Today saw the launch of the IPCC’s Special Report on Managing the Risks of Extreme Events and Disasters to Advance Climate Change Adaptation, or SREX for short. You can hear IPCC chair Raj Pachauri, co-chairs of working group I Thomas Stocker and Qin Dahe, and co-chairs of working group II Chris Field and Vicente Barros present the report at the press conference below, as well as listening in to media questions.
If you prefer your information in text form rather than audio, the summary for policymakers and full report are available at http://ipcc-wg2.gov/SREX/
According to IPCC chair Raj Pachauri in a press release, “this summary for policymakers provides insights into how disaster risk management and adaptation may assist vulnerable communities to better cope with a changing climate in a world of inequalities”.
Qin Dahe said: “There is high confidence that both maximum and minimum daily temperatures have increased on a global scale due to the increase of greenhouse gases. Changes in other extremes, such as more intense and longer droughts are observed in some
regions, but the assessment assigns medium confidence due to a lack of direct observations and a lack of agreement in the available scientific studies.”
Thomas Stocker explained that for the high emissions scenario, it is likely that
the frequency of hot days will increase by a factor of 10 in most regions of the world. “Likewise, heavy precipitation will occur more often, and the wind speed of tropical cyclones will increase while their number will likely remain constant or decrease”.
Vicente Barros believes that there are many options for decreasing risk. “Some of these have been implemented, but many have not,” he said. “The best options can provide benefits across a wide range of possible levels of climate change.”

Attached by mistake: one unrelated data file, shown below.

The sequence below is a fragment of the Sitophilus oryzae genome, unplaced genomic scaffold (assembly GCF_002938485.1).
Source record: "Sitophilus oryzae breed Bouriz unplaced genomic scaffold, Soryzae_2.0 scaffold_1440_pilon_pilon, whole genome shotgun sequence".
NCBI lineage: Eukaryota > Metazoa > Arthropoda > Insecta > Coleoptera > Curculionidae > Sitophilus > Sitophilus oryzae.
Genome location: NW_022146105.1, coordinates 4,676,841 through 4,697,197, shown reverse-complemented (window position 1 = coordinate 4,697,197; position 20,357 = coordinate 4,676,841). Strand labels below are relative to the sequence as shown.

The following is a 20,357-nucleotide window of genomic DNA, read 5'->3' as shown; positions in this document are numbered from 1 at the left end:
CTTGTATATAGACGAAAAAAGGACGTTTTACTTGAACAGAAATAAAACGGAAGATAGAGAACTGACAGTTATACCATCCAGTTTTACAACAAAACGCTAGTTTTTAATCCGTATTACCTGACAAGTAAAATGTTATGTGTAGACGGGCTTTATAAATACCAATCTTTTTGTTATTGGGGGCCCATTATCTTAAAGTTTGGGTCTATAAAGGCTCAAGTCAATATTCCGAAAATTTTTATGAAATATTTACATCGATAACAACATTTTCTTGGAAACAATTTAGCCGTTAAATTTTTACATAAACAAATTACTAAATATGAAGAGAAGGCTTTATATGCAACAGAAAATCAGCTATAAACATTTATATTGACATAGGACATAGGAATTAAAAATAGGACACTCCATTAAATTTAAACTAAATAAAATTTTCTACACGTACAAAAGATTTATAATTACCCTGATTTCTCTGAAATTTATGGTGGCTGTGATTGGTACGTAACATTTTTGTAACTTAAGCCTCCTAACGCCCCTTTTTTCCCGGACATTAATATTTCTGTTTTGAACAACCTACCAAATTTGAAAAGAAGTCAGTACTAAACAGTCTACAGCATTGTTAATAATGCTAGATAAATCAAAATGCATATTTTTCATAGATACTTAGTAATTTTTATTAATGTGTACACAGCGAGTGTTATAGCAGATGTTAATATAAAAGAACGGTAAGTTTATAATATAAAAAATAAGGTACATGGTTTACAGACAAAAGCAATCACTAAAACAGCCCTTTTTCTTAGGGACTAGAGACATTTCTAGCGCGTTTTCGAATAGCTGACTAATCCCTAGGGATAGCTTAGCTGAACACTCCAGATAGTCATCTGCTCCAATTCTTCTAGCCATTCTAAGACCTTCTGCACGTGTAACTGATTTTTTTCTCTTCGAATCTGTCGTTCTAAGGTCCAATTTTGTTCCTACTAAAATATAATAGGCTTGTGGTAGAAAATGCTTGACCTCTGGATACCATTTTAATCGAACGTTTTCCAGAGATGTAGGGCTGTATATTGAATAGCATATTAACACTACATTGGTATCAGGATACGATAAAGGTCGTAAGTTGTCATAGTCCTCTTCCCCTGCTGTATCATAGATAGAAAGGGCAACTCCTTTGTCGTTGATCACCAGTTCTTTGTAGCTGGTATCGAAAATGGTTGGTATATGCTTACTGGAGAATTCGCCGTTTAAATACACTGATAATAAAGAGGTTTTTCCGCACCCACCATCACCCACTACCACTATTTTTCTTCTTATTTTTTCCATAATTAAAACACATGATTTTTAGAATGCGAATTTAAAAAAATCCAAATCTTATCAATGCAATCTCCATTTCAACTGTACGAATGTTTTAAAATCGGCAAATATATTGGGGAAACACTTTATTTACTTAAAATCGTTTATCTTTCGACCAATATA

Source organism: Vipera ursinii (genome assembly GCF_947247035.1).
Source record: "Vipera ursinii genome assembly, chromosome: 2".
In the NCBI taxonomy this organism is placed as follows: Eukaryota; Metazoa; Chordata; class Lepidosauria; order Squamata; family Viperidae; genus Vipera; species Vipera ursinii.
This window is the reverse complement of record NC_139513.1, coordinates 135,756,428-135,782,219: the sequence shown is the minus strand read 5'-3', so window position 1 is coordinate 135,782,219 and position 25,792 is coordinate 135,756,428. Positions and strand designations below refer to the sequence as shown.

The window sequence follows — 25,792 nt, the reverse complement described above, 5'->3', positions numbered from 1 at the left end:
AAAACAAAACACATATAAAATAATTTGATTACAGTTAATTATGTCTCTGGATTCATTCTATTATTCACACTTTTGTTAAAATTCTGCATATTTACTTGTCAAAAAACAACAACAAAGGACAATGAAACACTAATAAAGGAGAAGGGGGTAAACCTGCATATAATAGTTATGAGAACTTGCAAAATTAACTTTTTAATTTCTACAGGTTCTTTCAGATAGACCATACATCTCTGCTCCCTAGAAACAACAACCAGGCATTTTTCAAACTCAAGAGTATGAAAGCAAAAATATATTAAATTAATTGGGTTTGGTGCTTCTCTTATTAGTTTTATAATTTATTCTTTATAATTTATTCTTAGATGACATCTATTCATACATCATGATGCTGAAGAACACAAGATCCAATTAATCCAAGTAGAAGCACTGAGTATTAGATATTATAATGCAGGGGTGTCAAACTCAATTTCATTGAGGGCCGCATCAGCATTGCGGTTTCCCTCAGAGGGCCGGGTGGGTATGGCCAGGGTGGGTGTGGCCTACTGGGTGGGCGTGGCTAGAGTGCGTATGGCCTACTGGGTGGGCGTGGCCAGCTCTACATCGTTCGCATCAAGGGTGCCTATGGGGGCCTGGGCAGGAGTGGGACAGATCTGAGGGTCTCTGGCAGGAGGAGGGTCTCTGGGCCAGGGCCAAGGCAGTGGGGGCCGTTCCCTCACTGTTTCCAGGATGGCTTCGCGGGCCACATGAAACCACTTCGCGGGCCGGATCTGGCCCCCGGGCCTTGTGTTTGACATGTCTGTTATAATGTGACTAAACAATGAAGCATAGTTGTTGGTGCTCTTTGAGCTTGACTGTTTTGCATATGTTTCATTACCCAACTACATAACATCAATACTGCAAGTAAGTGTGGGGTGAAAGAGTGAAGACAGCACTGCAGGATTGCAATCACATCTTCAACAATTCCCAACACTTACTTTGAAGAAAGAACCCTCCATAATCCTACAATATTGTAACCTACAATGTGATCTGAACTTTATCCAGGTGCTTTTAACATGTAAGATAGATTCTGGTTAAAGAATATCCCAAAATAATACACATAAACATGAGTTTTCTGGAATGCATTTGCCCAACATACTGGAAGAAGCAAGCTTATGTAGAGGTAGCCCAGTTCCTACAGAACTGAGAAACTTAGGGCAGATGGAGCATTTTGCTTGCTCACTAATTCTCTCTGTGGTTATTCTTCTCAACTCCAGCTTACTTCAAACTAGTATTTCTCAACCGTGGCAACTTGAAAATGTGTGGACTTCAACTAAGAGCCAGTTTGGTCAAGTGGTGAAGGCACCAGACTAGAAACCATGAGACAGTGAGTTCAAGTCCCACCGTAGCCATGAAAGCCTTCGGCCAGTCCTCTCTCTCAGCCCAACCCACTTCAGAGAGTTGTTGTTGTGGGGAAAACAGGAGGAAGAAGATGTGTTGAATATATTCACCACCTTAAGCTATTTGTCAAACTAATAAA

Chris Field, meanwhile, hopes that “this report can be a scientific foundation for sound decisions on infrastructure, urban development, public health, and insurance, as well as for planning–from community organizations to international disaster risk management.”
Speaking elsewhere, Bob Ward of the Grantham Research Institute on Climate Change and the Environment at London School of Economics and Political Science said: “This expert review of the latest available scientific evidence clearly shows that climate change is already having an impact in many parts of the world on the frequency, severity and location of extreme weather events, such as heatwaves, droughts and flash floods. This is remarkable because extreme events are rare and it is difficult to detect statistically significant trends in such small sets of data.”
Ward added that these trends have been identified over the last few decades when the rise in global average temperature has been just a few tenths of a centigrade degree. “The report shows that if we do not stop the current steep rise in atmospheric levels of greenhouse gases, we will see much more warming and dramatic changes in extreme weather which are likely to overwhelm any attempts human populations might make to adapt to their impacts. Governments must focus clearly on reaching a strong international agreement to strengthen their efforts to reduce emissions and to prepare their populations for those impacts of climate change that cannot now be avoided.”